To save content items to your account,
please confirm that you agree to abide by our usage policies.
If this is the first time you use this feature, you will be asked to authorise Cambridge Core to connect with your account.
Find out more about saving content to .
To save content items to your Kindle, first ensure email@example.com
is added to your Approved Personal Document E-mail List under your Personal Document Settings
on the Manage Your Content and Devices page of your Amazon account. Then enter the ‘name’ part
of your Kindle email address below.
Find out more about saving to your Kindle.
Note you can select to save to either the @free.kindle.com or @kindle.com variations.
‘@free.kindle.com’ emails are free but can only be saved to your device when it is connected to wi-fi.
‘@kindle.com’ emails can be delivered even when you are not connected to wi-fi, but note that service fees apply.
This chapter maps out some key themes and questions for the volume as a whole. Studies of late Hellenistic Greek literature have tended to focus narrowly on individual texts and authors. The goal of this volume is to generate a set of new readings that do justice to the intertextual richness of the writings of this period. The introduction also aims to move beyond rigid accounts of the start and end-points of the ‘Hellenistic period', bringing late Hellenistic literature into dialogue with its later imperial equivalents in ways which draw attention to both the similarities and the differences between them.
This chapter draws on approaches from the environmental humanities in exploring the hypothesis that late Hellenistic literature was unusually positive in its representations of landscape alteration. It first sketches out the predominantly negative tradition of representing landscape alteration in ancient literature from Herodotus onwards, before examining the more celebratory versions that we find in Strabo and Diodorus Siculus. At the same time it points out, with special reference to the work of Diodorus, that even the most positive treatments of that theme tend to show signs of equivocation and ambiguity. That conclusion has implications for our understanding of the long history of human interaction with the environment: it helps to expose the risks of over-simplification involved in any account that seeks to generalise about the idea that ancient culture either anticipates or stands in contrast with modern anthropocentrism. In the process the chapter also explores some of the similarities and differences between ancient and modern representations of environmental damage, pointing out especially that ancient accounts anticipate in some respects modern concerns with the impact of environmental alteration on human populations.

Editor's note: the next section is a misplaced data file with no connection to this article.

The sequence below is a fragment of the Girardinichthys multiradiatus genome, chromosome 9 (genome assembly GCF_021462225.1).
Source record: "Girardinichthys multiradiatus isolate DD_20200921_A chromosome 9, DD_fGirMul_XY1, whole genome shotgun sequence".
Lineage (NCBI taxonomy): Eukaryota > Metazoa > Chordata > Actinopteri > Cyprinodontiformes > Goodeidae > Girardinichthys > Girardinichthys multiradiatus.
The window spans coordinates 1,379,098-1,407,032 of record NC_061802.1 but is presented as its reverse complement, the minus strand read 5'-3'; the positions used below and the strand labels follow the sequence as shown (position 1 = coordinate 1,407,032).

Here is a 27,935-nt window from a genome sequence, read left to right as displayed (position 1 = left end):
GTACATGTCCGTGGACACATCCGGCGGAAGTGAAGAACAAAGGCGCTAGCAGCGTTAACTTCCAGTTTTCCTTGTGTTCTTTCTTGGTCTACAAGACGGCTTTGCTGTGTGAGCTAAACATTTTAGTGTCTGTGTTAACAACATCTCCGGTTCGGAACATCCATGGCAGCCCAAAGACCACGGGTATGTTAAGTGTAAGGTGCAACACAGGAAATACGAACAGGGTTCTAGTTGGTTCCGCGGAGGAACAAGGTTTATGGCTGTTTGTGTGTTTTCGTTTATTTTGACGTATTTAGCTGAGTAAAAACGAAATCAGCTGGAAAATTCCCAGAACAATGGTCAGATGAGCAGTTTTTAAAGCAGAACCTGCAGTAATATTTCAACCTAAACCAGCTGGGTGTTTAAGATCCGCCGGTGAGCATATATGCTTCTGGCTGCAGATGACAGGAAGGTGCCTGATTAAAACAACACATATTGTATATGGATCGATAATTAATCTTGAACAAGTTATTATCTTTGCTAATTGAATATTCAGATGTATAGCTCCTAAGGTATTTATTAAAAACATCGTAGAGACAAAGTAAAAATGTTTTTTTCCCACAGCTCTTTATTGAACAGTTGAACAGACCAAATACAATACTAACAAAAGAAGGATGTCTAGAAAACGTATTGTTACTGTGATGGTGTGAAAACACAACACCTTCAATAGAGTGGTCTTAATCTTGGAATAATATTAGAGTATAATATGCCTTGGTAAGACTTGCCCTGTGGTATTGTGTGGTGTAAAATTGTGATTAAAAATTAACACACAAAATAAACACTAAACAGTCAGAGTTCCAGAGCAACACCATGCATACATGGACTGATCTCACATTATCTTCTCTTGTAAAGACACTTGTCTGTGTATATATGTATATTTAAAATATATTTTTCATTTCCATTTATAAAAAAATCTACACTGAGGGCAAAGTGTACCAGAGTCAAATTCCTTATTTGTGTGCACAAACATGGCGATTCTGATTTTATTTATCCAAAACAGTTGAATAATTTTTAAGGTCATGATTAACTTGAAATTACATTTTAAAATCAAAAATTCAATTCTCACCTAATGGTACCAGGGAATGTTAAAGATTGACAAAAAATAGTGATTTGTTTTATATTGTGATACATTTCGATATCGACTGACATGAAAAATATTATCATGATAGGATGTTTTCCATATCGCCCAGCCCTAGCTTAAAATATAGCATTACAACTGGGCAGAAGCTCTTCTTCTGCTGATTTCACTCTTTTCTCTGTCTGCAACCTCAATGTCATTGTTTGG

Late Hellenistic Greek literature, both prose and poetry, stands out for its richness and diversity. Recent work has tended to take an author-by-author approach that underestimates the interconnectedness of the literary culture of the period. The chapters assembled here set out to change that by offering new readings of a wide range of late Hellenistic texts and genres, including historiography, geography, rhetoric and philosophy, together with many verse texts and inscriptions. In the process, they offer new insights into the various ways in which late Hellenistic literature engaged with its social, cultural and political contexts, while interrogating and revising some of the standard narratives of the relationship between late Hellenistic and imperial Greek literary culture, which are too often studied in isolation from each other. As a whole the book prompts us to rethink the place of late Hellenistic literature within the wider landscape of Greek and Roman literary history.
How did ancient scientific and knowledge-ordering writers make their work authoritative? This book answers that question for a wide range of ancient disciplines, from mathematics, medicine, architecture and agriculture, through to law, historiography and philosophy - focusing mainly, but not exclusively, on the literature of the Roman Empire. It draws attention to habits that these different fields had in common, while also showing how individual texts and authors manipulated standard techniques of self-authorisation in distinctive ways. It stresses the importance of competitive and assertive styles of self-presentation, and also examines some of the pressures that pulled in the opposite direction by looking at authors who chose to acknowledge the limitations of their own knowledge or resisted close identification with narrow versions of expert identity. A final chapter by Sir Geoffrey Lloyd offers a comparative account of scientific authority and expertise in ancient Chinese, Indian and Mesopotamian culture.